I remember my august professor of Chinese musing that while we want our nature wild, Chinese tend to want, well, to tend to nature. They improve it, as a gardener might. Erecting pavilions, enshrining permanent text in the form of poetic steles at famous beauty spots (we sometimes erect machine constructed signs). Their poetry doesn't strive for meaning by the extension of metaphor, but rather associates unfamiliar beauty with what is better known by the couplet figure of speech. Those steles are not apart from, but a part of what you see. Mediated by those before you with better vision. And not just a placement in history.

Part of my reticence to garden is and has been a kind of anticipatory pain in the doing of it. That slows me down in a lot of ways. But I have also always had trouble with taxonomic ordering of words. As a boy scout, for instance, I could never name the trees or the stars, or the birds or etcetera. I thought I should be able to, but nope, never could. I don't know an invasive from a native species, and would eradicate the wrong one if the task were handed over to me.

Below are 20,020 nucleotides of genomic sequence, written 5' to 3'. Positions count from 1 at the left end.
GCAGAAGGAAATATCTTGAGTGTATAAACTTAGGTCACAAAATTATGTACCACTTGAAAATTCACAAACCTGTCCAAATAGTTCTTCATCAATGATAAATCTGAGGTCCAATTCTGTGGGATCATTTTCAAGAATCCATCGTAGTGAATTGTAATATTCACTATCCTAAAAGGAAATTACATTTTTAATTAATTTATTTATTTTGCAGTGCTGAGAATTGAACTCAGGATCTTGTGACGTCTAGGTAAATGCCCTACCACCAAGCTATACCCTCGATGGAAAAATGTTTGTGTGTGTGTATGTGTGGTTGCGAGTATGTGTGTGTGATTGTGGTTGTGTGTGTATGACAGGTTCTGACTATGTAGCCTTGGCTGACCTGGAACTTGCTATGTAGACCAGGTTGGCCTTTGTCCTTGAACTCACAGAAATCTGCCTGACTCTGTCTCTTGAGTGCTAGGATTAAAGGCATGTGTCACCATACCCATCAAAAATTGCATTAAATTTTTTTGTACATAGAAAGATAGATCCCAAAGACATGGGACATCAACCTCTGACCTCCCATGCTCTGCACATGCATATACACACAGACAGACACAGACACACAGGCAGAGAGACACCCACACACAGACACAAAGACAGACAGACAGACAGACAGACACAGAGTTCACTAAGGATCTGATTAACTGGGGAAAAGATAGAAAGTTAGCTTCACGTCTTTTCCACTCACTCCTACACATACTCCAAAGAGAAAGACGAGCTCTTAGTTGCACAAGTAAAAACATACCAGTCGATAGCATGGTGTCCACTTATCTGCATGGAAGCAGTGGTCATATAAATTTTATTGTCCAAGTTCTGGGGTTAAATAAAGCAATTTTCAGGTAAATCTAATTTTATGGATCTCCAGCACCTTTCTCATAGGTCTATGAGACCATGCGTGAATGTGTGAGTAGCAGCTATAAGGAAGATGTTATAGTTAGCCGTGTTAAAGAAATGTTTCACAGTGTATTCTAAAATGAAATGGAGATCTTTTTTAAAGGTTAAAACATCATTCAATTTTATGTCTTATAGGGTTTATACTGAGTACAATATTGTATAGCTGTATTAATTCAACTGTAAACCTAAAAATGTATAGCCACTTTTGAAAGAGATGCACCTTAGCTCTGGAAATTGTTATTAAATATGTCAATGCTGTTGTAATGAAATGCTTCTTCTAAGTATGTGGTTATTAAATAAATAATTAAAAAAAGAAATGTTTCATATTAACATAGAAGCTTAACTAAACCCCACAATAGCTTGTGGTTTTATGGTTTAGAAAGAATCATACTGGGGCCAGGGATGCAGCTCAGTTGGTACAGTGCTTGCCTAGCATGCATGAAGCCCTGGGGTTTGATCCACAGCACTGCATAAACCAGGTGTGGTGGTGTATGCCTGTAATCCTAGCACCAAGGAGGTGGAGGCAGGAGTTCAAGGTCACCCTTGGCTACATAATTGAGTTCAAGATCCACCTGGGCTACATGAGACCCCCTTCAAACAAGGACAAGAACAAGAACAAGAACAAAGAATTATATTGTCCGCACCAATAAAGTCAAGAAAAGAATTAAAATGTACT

And of course, my deficit left me in trouble as an academic. Attributions? Forget about it. 

Both my parents have been ascribed with Alzheimer's, which leaves me with a vague dread - not unlike my vague certainty that the world - meaning humanity - is melting down. Now when I leave the burner on all day, or forget to check the one thing on the boat that will prevent the engine firing, my daughter frets as well that I'm losing it. 

But when she confesses similar issues, I fire back that it may not be our minds. It may be the way that we're living. I attack all the news which I allow to be thrust at me now as a chore to be gotten through before I can begin my proper day. The articles are so damned interesting, and I always feel as though I'm learning something new. And I never have an attribution when I vaguely recall something I've read.